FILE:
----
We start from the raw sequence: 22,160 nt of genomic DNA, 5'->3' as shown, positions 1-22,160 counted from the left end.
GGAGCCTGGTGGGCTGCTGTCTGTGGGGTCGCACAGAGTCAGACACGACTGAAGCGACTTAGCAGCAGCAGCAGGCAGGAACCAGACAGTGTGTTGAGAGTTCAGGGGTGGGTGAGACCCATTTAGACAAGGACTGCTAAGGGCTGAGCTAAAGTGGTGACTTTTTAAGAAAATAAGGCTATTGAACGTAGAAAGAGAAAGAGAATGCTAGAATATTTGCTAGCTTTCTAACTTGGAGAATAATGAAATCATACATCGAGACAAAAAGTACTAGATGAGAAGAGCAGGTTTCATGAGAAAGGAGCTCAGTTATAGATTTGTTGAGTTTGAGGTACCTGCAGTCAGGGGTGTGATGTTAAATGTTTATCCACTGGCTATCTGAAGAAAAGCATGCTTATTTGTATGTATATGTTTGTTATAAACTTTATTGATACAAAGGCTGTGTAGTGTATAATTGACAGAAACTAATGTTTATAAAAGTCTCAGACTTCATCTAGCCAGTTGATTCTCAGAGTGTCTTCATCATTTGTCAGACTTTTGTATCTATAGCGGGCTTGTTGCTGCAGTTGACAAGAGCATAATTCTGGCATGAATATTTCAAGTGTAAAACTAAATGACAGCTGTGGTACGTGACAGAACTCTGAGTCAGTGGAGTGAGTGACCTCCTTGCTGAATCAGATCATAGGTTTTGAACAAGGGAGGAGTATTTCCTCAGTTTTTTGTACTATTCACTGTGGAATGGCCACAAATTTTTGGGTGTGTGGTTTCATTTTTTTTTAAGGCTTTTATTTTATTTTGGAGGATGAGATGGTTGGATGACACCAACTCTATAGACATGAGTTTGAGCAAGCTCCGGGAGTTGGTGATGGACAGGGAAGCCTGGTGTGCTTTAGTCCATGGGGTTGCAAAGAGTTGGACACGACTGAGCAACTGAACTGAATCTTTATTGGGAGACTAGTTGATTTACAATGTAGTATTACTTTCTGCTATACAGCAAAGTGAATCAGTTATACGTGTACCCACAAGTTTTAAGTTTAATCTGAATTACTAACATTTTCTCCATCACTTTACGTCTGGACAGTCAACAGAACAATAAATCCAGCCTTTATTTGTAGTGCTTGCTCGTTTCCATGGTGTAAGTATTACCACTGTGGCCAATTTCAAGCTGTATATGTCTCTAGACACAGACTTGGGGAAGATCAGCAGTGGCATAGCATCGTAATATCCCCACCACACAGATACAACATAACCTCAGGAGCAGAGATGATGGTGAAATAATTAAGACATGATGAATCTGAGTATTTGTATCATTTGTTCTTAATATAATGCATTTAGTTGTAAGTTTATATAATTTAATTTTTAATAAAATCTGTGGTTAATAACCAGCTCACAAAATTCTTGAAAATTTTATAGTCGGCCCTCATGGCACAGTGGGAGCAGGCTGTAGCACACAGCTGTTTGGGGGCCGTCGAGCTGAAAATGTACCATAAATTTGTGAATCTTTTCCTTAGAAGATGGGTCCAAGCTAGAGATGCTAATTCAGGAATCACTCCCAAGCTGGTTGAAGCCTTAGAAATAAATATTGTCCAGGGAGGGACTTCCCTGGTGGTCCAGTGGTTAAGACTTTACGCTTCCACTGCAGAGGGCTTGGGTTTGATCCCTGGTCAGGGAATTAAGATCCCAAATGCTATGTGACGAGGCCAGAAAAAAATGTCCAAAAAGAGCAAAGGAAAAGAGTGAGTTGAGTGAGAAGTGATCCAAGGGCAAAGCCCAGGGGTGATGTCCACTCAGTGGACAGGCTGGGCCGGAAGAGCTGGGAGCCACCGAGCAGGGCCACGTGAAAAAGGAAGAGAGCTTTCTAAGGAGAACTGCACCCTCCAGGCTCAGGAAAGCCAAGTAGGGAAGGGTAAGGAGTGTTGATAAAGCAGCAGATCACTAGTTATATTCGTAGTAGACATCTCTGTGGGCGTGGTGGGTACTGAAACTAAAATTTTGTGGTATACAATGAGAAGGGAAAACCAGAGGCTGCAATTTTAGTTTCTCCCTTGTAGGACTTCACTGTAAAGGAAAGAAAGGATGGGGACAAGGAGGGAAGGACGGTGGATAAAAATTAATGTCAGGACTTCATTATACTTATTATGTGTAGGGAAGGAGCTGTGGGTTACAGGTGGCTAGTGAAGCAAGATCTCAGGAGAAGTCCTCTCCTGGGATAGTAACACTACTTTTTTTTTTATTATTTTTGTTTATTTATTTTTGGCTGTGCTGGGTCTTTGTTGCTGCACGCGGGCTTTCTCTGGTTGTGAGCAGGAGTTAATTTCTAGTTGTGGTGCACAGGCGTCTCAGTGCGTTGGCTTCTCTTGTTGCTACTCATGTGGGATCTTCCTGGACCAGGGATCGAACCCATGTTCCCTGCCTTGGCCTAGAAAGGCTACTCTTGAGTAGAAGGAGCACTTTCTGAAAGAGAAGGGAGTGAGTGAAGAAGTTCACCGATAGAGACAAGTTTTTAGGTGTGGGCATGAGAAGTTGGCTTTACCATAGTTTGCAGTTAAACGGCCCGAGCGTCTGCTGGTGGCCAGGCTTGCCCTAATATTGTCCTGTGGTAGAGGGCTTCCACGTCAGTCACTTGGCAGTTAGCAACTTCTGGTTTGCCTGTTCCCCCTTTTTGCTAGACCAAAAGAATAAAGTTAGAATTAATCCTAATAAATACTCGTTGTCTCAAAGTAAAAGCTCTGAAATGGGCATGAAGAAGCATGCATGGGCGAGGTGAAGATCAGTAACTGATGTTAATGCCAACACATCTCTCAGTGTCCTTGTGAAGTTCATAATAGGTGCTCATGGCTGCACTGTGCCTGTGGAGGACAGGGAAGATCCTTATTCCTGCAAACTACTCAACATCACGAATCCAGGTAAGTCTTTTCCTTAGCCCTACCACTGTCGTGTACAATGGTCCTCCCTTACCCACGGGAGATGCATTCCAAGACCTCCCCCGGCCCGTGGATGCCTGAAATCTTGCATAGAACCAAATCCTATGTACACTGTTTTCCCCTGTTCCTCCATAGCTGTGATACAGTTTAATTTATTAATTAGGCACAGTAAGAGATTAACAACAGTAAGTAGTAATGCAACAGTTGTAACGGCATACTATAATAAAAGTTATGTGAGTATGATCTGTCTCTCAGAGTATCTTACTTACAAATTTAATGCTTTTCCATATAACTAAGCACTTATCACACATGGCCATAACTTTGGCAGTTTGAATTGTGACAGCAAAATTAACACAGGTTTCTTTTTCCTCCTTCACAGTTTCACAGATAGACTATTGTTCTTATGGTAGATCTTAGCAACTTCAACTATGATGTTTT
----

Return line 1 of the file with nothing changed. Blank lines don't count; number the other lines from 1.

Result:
We start from the raw sequence: 22,160 nt of genomic DNA, 5'->3' as shown, positions 1-22,160 counted from the left end.